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Buying a Hamster Cage – Secrets of a Happy Hamster

Buying a Hamster Cage – Secrets of a Happy Hamster
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Buying as a hamster cage can be pricey – and some of what you buy may not benefit the hamster or you at all. There are designs on the market now featuring layered stackable levels, tunnels, brightly colored plastics – but are they worth it? His article aims to explore hamster’s health needs for housing, those funky cages with tubes everywhere, and your needs for healthy cage hygiene. With a checklist of sensible tips, you should find your purchase decision that bit easier and avoid wasting money on a harmful design.

Hamsters, Homes, and Health Problems

Hamsters can get respiratory illnesses, such as the common cold, from people. Plastic or glass tanks can perhaps help cut this down. On the other hand, bars with wires may help dental health. Hamsters need to gnaw to keep their teeth in check, as they constantly grow and bars can help them here. Modular plastic housing may look great, but it must be roomy enough – they run in the wild for around 11 km a day. It can also be more difficult to clean than a wire cage with a plastic bottom. Look for a design that has plenty of space and scrutinize those funky designs very carefully are pitifully small, which brings us onto those plastic tubes sprouting out from the sides of them.

Plastic Tubes – Are They Worth The Money?

Hamsters have an instinct to hideaway. Some designs feature brightly colored plastic tubes but you have to consider if they doing the hamster much good for your dollars or pounds. If the tunnel surfaces are too smooth, they will be discouraged – and do they move freely around the house via the tube, or end up often in just one area? Is the overall ventilation adequate? Tunnels can be great but not if they’re too slippery, steep, narrow, or airless. You also need to consider how you’re going to clean the cage regularly.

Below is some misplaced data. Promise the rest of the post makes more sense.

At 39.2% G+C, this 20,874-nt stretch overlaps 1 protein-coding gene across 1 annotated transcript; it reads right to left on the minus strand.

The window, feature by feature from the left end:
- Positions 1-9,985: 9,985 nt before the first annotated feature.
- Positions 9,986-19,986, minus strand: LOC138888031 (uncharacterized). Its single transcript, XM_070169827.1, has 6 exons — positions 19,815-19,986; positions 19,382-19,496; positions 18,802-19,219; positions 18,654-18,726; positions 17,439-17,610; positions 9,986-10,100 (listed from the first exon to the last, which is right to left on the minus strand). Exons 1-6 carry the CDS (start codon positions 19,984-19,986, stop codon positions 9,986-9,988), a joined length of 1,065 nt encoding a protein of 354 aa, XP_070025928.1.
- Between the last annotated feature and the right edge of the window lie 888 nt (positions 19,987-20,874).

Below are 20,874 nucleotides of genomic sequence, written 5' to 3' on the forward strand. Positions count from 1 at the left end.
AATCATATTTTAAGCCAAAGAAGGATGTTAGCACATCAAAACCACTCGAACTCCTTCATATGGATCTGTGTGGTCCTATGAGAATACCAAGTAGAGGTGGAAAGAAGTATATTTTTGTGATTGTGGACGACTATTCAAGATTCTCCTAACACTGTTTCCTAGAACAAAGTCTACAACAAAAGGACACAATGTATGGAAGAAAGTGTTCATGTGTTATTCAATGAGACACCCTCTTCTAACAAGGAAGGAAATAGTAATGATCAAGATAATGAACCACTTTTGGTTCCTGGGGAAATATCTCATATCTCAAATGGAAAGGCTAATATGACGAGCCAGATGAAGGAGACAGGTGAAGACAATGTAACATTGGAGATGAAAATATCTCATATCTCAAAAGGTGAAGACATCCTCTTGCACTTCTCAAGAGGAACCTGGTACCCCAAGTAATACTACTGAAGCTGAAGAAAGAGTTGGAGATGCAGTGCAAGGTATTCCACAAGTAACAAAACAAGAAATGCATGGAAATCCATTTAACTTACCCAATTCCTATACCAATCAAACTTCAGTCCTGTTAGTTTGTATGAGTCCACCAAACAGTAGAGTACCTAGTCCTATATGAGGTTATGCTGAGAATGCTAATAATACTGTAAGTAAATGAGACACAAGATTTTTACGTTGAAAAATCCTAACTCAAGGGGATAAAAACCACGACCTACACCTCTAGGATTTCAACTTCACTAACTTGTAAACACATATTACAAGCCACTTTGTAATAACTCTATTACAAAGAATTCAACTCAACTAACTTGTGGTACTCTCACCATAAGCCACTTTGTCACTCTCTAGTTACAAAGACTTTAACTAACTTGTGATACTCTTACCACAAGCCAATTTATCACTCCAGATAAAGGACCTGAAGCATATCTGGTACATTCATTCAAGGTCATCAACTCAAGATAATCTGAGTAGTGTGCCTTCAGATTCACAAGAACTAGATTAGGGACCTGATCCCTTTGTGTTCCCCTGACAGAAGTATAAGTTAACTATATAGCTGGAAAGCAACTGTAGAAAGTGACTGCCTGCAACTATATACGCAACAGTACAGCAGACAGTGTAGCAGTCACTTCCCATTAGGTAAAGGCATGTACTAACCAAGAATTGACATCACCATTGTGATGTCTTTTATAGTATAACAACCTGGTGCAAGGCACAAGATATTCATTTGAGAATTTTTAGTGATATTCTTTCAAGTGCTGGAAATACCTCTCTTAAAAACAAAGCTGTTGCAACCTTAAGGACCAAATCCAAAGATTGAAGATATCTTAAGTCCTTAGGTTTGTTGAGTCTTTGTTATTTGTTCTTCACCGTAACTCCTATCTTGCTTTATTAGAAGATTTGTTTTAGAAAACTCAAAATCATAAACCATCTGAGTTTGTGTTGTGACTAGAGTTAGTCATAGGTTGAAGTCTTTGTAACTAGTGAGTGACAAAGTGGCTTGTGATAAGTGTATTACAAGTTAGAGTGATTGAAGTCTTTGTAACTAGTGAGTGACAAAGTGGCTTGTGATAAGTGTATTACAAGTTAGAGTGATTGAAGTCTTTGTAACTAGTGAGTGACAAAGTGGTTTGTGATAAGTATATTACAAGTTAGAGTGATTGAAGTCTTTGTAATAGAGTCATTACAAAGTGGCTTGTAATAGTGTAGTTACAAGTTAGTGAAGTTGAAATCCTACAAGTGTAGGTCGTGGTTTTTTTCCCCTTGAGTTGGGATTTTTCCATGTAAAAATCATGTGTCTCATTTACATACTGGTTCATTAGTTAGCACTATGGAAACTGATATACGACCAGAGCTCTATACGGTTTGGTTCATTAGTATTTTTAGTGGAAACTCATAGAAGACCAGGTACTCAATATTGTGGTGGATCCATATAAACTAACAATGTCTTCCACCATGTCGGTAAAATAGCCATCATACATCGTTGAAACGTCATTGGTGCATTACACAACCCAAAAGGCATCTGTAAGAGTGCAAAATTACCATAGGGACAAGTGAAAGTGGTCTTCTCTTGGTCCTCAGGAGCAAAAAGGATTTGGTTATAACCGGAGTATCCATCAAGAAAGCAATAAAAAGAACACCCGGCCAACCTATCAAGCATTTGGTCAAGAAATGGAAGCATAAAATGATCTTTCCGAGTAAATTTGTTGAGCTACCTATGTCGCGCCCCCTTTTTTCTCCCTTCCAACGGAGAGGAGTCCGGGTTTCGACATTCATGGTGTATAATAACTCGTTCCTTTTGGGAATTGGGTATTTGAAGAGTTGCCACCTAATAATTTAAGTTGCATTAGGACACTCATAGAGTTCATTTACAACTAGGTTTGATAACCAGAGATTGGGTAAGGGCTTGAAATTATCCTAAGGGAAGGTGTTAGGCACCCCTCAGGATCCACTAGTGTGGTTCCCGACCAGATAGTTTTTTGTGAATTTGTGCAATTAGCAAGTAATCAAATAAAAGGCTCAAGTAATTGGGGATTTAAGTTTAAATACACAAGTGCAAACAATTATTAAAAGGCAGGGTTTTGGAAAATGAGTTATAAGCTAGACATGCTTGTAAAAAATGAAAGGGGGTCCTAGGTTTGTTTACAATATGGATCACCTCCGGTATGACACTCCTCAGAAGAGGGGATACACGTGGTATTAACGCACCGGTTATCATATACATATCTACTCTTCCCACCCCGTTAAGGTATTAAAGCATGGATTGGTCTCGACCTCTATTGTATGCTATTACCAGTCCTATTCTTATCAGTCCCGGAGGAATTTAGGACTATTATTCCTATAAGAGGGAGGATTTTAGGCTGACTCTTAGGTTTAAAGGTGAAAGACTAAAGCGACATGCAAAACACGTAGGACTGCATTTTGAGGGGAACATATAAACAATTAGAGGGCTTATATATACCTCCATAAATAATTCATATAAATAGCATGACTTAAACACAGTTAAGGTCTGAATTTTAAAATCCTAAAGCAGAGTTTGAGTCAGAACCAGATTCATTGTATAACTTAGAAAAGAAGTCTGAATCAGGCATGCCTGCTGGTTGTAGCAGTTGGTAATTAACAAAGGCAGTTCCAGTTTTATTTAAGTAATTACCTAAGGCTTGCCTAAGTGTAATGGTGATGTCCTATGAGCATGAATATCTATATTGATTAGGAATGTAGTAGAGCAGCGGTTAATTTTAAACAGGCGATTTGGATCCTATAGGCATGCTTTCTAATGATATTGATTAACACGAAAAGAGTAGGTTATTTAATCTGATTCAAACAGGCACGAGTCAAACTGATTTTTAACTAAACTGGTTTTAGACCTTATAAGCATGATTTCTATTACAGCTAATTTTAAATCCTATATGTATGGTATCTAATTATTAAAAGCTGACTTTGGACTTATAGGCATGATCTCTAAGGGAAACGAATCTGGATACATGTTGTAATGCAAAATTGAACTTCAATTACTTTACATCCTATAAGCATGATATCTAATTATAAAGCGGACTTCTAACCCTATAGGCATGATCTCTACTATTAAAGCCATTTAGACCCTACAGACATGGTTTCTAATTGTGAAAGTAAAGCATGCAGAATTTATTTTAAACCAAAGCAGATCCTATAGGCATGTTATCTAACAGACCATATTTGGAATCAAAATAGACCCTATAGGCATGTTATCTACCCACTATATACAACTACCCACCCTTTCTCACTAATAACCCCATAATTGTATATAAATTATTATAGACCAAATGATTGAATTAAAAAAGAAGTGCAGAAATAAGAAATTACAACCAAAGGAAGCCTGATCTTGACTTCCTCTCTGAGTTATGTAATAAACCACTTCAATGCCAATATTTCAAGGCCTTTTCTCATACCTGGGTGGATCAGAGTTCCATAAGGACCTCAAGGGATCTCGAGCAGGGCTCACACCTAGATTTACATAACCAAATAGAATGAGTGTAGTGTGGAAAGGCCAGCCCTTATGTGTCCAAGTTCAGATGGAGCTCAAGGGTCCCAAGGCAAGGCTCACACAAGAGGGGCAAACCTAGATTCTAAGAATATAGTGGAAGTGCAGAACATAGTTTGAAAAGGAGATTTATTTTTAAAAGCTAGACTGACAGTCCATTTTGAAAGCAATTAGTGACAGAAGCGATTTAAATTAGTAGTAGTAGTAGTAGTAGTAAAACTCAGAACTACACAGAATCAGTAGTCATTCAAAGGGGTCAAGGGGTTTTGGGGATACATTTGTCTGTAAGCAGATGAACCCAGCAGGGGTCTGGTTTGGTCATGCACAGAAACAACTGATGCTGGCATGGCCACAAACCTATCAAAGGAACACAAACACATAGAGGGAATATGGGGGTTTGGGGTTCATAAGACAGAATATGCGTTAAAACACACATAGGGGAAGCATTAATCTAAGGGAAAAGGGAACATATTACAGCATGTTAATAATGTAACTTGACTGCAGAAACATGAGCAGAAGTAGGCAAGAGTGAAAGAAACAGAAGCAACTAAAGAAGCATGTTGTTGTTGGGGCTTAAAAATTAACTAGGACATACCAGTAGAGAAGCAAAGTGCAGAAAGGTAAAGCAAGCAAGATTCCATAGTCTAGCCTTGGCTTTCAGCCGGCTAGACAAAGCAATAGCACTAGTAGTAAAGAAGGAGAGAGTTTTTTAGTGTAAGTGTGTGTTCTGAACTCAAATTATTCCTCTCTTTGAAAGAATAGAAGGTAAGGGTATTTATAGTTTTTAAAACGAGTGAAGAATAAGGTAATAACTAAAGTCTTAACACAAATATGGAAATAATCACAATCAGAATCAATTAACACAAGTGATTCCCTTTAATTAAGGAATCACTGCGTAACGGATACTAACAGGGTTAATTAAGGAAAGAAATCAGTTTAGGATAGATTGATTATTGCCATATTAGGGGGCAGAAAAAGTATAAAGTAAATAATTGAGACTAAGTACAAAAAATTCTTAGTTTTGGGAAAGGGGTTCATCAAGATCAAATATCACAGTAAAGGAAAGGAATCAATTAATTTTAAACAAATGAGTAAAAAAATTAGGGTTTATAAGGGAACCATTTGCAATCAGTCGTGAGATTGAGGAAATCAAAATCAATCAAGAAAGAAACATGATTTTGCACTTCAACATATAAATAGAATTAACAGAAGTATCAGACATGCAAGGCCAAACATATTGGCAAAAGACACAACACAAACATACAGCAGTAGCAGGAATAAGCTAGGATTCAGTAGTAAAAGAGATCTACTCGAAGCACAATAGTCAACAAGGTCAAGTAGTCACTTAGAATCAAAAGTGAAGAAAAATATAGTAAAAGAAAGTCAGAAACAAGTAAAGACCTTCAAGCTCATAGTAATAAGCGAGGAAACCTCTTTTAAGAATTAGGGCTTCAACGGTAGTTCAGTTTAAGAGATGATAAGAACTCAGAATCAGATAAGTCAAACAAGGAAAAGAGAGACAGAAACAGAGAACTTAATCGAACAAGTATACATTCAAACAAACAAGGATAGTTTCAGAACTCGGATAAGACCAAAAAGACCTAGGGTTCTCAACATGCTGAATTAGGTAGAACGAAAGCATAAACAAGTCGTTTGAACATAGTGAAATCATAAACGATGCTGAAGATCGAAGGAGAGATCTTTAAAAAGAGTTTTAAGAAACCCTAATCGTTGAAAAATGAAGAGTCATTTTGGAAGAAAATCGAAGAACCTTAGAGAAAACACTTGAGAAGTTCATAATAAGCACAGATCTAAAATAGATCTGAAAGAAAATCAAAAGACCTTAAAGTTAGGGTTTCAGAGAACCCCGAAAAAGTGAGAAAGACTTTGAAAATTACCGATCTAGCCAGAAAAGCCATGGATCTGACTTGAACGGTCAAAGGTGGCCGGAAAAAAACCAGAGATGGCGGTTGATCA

Cleaning The Cage

Tidy the cage daily – removed soiled bedding and discarded food. You also need to wash it thoroughly once a week, with your hamster safely housed elsewhere for the duration. Are plastic tunnels easy to clean inside to remove urine traces and perhaps droppings or food bits? Does the cage come apart fully and easily for cleaning? If the process is too time consuming or it won’t come apart properly, the cage is not worth your money.

The essential features are quite simple. Plenty of space, areas they can use without getting caught or stuck in one part of the cage, and easy access through tidying and cleaning. It also needs to accommodate a drip-feed water bottle for constant freshwater, a solid exercise wheel (ones which are fixed to the side not somehow suspended are thought safest), and a nesting box are for sleeping. With these features in mind, you should be able to discern which cages are built just for an eye-catching appearance and which will give your hamster a healthy and happy home.